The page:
A bold proposal by Senate Banking Committee Chairman Christopher Dodd to set up a single supervisor for U.S. banks looks doomed, said a source familiar with Senate committee discussions on Friday.

The Financial Institutions Regulatory Administration, which Dodd proposed in November, likely will not be included in revised legislation expected to be released next week by the committee, said the source, cautioning plans could change.

Instead, the Federal Reserve may keep its role as overseer of large bank holding companies, and the Comptroller of the Currency's office may remain in place, said the source.

At the same time, a document obtained by Reuters on Friday showed Dodd is circulating a plan to make President Barack Obama's proposed financial consumer watchdog a division of the Treasury Department, rather than an independent agency.

The document, said by a financial industry source to have originated from Dodd's office, proposed renaming the watchdog the Bureau of Financial Protection, giving it a presidentially appointed director, a dedicated budget, rule-writing authority and wide powers.

Dodd's office could not be reached immediately to comment on the document.

Obama in mid-2009 proposed an independent U.S. Consumer Financial Protection Agency to regulate mortgages, credit cards and other financial products. But it ran into stiff resistance from Republicans and lobbyists for banks and Wall Street.

In recent weeks, Dodd has discussed a range of possible compromises on the watchdog proposal. The Bureau of Financial Protection approach has yet to win support of Republicans, said a financial services industry source close to Senate talks.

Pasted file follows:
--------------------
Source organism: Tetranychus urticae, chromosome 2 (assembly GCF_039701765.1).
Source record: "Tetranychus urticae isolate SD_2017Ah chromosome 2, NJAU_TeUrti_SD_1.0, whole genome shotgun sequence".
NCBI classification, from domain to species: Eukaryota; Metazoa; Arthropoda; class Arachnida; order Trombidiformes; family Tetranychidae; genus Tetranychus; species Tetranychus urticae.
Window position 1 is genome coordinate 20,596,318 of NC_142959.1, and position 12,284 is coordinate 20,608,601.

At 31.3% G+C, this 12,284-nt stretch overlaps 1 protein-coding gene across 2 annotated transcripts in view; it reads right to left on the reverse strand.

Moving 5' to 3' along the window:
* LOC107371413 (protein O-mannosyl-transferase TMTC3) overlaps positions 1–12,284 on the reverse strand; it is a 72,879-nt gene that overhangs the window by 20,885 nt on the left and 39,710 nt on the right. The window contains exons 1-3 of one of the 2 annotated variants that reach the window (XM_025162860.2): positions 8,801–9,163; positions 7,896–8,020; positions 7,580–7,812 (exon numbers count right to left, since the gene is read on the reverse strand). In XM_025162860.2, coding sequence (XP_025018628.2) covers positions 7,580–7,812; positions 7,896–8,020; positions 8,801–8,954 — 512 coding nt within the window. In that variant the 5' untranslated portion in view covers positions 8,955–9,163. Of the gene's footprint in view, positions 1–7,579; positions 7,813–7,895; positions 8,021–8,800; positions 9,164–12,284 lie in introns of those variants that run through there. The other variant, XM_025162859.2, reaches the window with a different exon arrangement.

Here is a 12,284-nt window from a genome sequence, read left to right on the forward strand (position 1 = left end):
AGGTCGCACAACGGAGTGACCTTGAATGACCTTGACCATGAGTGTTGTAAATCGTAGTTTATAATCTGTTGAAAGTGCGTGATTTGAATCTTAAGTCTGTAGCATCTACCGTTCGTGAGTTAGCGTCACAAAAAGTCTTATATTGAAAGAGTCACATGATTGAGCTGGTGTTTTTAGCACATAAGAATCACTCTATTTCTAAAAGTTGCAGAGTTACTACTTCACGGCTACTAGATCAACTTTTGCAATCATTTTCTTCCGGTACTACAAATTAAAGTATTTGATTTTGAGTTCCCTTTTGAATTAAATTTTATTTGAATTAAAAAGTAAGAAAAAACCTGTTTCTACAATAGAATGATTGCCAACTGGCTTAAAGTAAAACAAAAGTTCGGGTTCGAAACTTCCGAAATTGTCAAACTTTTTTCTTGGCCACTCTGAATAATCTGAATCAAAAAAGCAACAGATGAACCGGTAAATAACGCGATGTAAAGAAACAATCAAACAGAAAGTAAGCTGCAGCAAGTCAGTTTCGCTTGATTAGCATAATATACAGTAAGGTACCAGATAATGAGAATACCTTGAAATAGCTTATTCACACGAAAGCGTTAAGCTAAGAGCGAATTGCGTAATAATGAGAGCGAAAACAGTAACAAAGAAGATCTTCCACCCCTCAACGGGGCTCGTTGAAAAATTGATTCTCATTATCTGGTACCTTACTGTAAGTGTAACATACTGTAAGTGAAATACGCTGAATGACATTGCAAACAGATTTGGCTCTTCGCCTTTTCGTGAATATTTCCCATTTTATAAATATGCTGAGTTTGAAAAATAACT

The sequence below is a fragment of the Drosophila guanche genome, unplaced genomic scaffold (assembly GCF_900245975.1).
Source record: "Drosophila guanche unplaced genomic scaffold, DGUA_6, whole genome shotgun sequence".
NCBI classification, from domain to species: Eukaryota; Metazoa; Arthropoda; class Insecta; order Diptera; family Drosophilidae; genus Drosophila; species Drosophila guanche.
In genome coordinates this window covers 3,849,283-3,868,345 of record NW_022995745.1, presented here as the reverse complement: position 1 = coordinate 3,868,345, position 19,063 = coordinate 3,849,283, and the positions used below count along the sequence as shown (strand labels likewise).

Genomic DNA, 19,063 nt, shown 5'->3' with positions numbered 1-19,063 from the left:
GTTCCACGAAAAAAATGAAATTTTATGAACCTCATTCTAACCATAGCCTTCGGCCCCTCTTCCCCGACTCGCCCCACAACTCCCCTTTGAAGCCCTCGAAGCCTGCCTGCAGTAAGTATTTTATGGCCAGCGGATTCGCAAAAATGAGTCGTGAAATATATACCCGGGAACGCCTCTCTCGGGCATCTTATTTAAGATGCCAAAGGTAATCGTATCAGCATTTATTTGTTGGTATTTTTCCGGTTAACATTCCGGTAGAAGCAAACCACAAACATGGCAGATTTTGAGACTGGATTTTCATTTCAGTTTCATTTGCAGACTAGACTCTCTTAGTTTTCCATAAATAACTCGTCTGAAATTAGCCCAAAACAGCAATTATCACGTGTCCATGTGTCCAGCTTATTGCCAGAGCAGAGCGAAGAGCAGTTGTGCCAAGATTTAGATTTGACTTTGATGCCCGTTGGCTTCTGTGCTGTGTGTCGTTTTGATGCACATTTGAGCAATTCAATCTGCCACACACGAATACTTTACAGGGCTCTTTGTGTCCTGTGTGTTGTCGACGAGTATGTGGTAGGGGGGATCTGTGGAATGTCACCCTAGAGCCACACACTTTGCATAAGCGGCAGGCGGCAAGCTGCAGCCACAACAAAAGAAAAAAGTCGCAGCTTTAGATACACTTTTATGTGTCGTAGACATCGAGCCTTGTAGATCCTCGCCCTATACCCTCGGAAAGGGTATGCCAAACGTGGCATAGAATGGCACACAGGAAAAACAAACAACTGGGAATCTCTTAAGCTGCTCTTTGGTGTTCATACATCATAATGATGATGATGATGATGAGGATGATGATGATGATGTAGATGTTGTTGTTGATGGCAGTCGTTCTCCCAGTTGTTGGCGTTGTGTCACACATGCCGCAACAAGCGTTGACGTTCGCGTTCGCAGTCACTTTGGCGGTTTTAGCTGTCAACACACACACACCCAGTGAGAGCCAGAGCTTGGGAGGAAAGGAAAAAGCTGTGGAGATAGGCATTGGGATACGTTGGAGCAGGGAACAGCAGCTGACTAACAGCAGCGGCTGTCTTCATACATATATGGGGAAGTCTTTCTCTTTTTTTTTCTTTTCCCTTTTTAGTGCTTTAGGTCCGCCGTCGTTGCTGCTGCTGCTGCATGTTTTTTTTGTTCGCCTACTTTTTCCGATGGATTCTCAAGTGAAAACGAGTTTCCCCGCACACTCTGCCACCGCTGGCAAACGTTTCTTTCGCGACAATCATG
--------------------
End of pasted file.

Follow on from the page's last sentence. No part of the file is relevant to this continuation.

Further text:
Both developments -- on the banking supervision agency and the consumer watchdog -- could mark turning points in the Senate's long discussions about regulatory reform following the worst U.S. financial crisis since the 1930s.

If the Financial Institutions Regulatory Administration that Dodd proposed is dropped, the bill he hopes to bring to the Senate floor soon would more closely align with one approved in December by the U.S. House of Representatives, simplifying House-Senate reconciliation of their measures.

But abandoning the FIRA would also mark a retreat from an ambitious plan to consolidate a patchwork of bank regulators that was widely criticized after the crisis for gaps in oversight and narrowness of vision in monitoring the industry.

The FIRA would have streamlined the bank oversight duties of the Fed, the Comptroller, the Federal Deposit Insurance Corp, and other now separate agencies.

The Fed in recent weeks has pushed hard to preserve its role as supervisor of the nation's largest bank holding companies such as Citigroup and Bank of America .

As plans stand now, the Fed may keep that job, but be stripped of its supervision of state-chartered banks in the Fed system. Responsibility for those banks would shift to the FDIC, which already examines many other state-chartered banks that are not in the Fed system, the source said.

Dodd's plan for closing the Office of Thrift Supervision, which regulates thrift institutions, appears to be unchanged. The House bill calls for closing the OTS, as well.

(Reporting by Kevin Drawbaugh; editing by Carol Bishopric)